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Silent cerebral infarction in chronic heart failure: Ischemic and nonischemic dilated cardiomyopathy

Authors Kozdag G, Ciftci E, Ural D, Sahin T, Selekler, Agacdiken A, Demirci A, Komsuoglu S, Komsuoglu B

Published 11 April 2008 Volume 2008:4(2) Pages 463—469


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Guliz Kozdag1, Ercument Ciftci2, Dilek Ural3, Tayfun Sahin4, Macit Selekler5, Aysen Agacdiken1, Ali Demirci2, Sezer Komsuoglu6, Baki Komsuoglu3

1Associate Professor of Cardiology; 2Professor of Radiology; 3Professor of Cardiology; 4Assistant Professor of Cardiology; 5Associate Professor of Neurology; 6Professor of Neurology; Kocaeli University Medical Faculty Department of Cardiology, Kocaeli, Turkey

Objectives: Patients with dilated cardiomyopathy (DCM) may have a high incidence of clinically asymptomatic silent cerebral infarction (SCI). Prevalence of SCI and its risk factors may differ between ischemic and nonischemic DCM. The purpose of this study was to evaluate prevalence and related parameters of silent cerebral infarction in patients with ischemic and nonischemic DCM.

Methods: Patients with ischemic and nonischemic DCM (53 male, 19 female, aged 62 ± 12 years) were included in the study. Etiology of DCM was ischemic in 46 and nonischemic in 26 patients. Fifty-six age- and gender-matched healthy volunteers served as a control group for comparison of SCI prevalence.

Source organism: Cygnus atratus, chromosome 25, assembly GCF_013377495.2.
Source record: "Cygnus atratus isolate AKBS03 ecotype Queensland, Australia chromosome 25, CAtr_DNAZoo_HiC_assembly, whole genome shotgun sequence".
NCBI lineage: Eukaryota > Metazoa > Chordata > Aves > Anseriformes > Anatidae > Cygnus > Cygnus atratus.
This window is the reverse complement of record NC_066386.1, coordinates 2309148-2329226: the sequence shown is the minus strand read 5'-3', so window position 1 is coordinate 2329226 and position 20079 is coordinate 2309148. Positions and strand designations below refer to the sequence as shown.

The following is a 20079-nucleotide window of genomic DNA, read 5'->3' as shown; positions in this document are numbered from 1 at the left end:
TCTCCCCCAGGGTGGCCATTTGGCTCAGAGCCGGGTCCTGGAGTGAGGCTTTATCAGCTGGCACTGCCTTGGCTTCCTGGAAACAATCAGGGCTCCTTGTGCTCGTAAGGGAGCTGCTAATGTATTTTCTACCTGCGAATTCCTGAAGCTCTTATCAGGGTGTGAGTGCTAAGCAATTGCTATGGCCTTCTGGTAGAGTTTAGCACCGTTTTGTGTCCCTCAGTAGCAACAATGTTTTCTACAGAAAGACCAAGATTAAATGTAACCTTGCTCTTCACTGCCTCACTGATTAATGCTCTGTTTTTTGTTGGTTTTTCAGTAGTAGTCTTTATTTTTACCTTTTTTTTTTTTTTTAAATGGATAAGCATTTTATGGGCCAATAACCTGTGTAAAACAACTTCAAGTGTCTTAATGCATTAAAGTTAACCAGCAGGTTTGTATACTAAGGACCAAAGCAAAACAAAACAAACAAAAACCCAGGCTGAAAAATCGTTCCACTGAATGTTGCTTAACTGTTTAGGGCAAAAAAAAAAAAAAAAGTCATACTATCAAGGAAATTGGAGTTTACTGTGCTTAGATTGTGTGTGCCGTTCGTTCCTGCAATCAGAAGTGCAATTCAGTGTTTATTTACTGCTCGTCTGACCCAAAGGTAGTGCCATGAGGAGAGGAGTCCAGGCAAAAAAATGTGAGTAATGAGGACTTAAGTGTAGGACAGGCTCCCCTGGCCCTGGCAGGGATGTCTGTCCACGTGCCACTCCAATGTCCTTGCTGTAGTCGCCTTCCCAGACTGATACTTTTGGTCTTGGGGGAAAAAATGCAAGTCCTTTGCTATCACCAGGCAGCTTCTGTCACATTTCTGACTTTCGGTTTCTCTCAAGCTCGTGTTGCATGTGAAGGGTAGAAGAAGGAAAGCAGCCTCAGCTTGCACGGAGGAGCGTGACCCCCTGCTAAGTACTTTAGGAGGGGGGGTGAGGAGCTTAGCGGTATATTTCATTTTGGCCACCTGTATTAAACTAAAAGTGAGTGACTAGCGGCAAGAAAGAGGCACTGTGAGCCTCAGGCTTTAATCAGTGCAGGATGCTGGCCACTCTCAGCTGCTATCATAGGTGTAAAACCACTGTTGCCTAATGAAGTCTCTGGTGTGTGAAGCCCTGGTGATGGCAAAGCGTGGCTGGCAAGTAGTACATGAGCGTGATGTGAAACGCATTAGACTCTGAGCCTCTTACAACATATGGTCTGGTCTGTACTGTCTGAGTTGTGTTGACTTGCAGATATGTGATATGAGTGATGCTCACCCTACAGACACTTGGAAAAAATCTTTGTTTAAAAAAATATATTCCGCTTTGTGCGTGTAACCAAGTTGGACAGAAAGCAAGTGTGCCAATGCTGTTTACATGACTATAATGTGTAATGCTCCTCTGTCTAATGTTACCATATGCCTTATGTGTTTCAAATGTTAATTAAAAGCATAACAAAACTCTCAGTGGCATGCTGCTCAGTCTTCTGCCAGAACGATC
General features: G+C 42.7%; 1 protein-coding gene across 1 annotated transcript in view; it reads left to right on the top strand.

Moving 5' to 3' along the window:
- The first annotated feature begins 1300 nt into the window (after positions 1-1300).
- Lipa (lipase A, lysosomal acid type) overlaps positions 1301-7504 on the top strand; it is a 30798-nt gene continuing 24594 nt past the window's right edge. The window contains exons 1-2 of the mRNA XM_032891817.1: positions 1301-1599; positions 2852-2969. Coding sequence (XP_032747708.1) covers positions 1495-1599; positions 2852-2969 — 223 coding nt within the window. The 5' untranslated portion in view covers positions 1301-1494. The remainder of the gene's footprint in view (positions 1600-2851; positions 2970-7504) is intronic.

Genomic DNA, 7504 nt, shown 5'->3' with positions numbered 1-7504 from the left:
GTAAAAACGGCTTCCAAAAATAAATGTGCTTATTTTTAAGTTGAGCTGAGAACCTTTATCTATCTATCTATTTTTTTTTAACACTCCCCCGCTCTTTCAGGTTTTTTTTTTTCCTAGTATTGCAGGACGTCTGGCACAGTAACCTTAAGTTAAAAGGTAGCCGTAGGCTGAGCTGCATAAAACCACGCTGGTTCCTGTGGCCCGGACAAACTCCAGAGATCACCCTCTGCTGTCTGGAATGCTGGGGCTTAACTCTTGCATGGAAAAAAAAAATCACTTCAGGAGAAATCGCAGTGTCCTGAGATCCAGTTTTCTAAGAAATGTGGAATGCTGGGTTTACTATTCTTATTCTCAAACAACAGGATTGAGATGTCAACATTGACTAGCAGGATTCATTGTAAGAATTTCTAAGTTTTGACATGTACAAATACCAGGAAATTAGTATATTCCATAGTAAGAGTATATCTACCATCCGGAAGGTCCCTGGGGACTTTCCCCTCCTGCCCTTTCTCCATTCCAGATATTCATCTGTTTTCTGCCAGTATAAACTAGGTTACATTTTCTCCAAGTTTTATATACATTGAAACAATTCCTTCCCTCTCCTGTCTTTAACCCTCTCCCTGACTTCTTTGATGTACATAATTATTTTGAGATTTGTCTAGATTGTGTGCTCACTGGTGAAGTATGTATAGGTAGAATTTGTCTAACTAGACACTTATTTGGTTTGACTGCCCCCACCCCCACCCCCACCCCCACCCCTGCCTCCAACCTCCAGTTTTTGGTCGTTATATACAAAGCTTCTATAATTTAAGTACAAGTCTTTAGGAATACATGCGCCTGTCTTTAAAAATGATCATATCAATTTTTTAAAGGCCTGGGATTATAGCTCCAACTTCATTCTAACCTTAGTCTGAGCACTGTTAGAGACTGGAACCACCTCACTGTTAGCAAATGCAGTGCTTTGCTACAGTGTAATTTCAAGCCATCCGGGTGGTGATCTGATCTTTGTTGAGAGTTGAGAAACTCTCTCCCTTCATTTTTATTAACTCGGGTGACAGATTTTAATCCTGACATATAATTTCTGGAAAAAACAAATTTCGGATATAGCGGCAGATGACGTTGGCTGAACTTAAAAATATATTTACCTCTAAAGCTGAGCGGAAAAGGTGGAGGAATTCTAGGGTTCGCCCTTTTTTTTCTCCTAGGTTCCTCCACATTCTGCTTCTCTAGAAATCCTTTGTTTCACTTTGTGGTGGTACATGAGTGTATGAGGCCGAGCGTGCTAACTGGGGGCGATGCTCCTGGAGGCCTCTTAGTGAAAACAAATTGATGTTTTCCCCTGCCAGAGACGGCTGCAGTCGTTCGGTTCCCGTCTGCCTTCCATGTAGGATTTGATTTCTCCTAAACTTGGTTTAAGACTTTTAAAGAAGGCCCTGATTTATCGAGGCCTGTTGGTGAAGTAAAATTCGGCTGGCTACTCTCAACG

Results: Prevalence of SCI was 39%, 27%, and 3.6% in ischemic, nonischemic DCM, and control group, respectively (ischemic DCM vs control group, p < 0.001, nonischemic DCM vs control group, p = 002). In patients with nonischemic DCM, the mean age of the subjects with SCI was significantly higher than that of subjects without lesions (67 ± 5 years vs 53 ± 13, p < 0.001), whereas in ischemic DCM NHYA Functional Class was statistically higher in patients with SCI than without SCI (p = 0.03). In both groups, patients with SCI had lower systolic functions than patients with normal MRI findings. In multivariable logistic regression analysis, restrictive type of diastolic filling pattern was found as an independent factor for SCI occurrence on the whole patient population (OR: 16.5, 95% CI: 4.4–61.8, p < 0.001).

Conclusion: SCI is common in patients with both ischemic and nonischemic DCM. In univariate analysis, both groups have similar systolic and diastolic characteristics in the occurrence of SCI. Logistic regression analysis revealed that restrictive diastolic filling pattern is an independent risk factor in the occurrence of SCI for the whole patient population.

Keywords: ischemic dilated cardiomyopathy, nonischemic dilated cardiomyopathy, silent cerebral infarction, restrictive diastolic filling, age, functional status

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